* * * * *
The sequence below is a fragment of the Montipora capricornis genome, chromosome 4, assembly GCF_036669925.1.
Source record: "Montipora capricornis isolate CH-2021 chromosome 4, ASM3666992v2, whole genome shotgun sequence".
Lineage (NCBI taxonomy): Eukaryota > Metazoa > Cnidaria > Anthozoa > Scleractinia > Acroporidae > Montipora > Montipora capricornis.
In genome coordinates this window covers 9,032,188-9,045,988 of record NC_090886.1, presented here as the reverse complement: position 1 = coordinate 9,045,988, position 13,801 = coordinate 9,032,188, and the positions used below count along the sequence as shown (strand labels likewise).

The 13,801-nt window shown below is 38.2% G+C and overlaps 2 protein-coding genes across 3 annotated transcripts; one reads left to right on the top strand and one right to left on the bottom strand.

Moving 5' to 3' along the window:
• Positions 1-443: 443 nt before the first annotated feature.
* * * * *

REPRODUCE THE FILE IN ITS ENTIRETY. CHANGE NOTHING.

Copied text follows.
The sequence below is a fragment of the Montipora capricornis genome, chromosome 4, assembly GCF_036669925.1.
Source record: "Montipora capricornis isolate CH-2021 chromosome 4, ASM3666992v2, whole genome shotgun sequence".
Lineage (NCBI taxonomy): Eukaryota > Metazoa > Cnidaria > Anthozoa > Scleractinia > Acroporidae > Montipora > Montipora capricornis.
In genome coordinates this window covers 9,032,188-9,045,988 of record NC_090886.1, presented here as the reverse complement: position 1 = coordinate 9,045,988, position 13,801 = coordinate 9,032,188, and the positions used below count along the sequence as shown (strand labels likewise).

The 13,801-nt window shown below is 38.2% G+C and overlaps 2 protein-coding genes across 3 annotated transcripts; one reads left to right on the top strand and one right to left on the bottom strand.

Moving 5' to 3' along the window:
• Positions 1-443: 443 nt before the first annotated feature.